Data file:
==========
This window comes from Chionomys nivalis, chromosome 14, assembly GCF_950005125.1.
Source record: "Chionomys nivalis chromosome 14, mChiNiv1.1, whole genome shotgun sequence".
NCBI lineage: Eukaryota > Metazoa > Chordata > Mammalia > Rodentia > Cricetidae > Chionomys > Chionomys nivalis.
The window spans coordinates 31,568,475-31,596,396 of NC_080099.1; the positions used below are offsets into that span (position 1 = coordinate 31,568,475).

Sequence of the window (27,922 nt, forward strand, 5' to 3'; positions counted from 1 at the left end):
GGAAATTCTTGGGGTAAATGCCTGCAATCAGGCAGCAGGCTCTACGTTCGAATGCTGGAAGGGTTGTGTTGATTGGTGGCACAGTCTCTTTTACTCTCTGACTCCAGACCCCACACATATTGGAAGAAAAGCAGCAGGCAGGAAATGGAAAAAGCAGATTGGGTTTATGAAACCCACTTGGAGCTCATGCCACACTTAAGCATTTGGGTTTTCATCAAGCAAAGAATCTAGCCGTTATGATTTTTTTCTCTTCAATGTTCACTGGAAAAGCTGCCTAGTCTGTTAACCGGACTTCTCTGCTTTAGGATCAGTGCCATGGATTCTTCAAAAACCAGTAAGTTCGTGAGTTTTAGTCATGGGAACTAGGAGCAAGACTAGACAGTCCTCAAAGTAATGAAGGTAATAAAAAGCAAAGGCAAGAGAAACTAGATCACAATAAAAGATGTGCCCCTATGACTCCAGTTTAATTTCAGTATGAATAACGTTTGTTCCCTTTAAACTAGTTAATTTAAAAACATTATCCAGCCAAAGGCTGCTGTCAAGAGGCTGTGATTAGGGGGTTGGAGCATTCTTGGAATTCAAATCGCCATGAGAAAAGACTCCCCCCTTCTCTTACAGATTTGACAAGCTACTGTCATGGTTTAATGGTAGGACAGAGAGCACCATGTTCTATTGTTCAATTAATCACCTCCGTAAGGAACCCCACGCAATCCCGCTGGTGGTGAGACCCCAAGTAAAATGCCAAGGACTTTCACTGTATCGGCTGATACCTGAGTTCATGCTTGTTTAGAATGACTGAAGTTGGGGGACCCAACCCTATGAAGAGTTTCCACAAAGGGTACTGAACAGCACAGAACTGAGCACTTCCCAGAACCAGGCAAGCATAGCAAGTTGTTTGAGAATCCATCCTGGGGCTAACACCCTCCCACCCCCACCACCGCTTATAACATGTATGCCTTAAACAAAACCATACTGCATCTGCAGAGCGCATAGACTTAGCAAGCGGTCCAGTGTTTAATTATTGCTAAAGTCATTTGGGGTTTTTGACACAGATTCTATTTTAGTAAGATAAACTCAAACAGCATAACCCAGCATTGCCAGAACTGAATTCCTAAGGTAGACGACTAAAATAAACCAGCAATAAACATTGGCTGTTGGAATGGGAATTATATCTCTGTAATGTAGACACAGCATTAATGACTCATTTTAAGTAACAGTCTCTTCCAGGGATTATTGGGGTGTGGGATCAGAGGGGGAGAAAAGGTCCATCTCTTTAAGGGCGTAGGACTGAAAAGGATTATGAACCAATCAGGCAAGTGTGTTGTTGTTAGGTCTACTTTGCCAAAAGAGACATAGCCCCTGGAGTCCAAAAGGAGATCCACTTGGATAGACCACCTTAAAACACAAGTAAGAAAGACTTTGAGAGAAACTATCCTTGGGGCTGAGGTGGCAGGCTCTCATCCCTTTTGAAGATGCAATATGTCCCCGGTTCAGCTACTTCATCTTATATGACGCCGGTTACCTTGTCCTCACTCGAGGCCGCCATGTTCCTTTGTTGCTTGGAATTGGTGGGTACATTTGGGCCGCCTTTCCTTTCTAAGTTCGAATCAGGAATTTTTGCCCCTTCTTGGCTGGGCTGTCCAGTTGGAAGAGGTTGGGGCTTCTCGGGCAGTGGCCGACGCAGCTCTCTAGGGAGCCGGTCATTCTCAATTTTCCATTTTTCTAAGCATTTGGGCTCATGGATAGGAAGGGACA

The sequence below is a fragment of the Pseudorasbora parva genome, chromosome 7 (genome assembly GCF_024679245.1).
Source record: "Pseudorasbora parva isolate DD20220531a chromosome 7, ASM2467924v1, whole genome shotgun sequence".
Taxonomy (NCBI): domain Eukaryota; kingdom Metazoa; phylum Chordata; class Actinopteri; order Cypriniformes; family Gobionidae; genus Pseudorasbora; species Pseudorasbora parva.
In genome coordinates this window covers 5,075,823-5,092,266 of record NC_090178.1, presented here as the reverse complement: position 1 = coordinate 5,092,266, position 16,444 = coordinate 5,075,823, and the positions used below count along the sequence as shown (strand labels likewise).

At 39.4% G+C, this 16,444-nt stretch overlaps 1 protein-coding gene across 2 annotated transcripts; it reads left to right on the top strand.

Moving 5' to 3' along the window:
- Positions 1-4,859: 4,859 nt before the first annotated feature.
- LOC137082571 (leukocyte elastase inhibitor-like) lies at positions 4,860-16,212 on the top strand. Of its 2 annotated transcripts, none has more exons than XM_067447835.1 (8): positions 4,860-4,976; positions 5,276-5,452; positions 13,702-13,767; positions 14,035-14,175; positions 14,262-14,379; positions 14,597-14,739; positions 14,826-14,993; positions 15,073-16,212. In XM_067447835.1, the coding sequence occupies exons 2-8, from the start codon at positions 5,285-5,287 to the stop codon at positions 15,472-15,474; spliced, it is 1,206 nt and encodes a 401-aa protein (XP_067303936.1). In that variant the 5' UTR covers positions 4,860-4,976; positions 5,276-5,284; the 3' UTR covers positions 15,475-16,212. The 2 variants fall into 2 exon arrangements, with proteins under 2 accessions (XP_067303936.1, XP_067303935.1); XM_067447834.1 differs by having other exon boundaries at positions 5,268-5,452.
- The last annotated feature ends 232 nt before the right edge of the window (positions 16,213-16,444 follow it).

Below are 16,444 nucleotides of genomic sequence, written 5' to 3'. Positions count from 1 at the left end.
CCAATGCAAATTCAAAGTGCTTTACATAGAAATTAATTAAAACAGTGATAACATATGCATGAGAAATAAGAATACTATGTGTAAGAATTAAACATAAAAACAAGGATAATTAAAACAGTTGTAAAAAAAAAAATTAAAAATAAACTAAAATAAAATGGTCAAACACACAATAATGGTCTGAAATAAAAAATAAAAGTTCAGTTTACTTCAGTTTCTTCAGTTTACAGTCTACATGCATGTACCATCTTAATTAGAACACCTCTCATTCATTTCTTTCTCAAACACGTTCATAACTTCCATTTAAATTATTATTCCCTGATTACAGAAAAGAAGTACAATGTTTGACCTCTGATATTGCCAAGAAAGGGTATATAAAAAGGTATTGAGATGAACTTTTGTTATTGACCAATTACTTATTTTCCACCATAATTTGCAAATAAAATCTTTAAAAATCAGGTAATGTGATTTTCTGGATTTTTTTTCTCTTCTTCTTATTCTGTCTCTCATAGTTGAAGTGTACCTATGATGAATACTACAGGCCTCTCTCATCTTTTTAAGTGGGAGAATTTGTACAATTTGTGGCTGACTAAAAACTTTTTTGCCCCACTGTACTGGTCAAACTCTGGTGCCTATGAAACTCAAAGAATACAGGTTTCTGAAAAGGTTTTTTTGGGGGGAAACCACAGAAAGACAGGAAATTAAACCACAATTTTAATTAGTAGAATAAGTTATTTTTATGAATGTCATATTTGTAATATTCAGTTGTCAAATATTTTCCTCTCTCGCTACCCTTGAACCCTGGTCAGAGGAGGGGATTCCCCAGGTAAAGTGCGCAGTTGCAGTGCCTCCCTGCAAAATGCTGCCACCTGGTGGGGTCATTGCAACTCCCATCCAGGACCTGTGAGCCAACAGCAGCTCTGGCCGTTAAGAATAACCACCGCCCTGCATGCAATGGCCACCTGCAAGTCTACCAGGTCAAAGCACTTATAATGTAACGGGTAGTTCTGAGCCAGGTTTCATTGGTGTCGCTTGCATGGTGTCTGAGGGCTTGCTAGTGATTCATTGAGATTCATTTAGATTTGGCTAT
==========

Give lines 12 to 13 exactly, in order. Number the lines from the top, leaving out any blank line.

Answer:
Moving 5' to 3' along the window:
- Positions 1-4,859: 4,859 nt before the first annotated feature.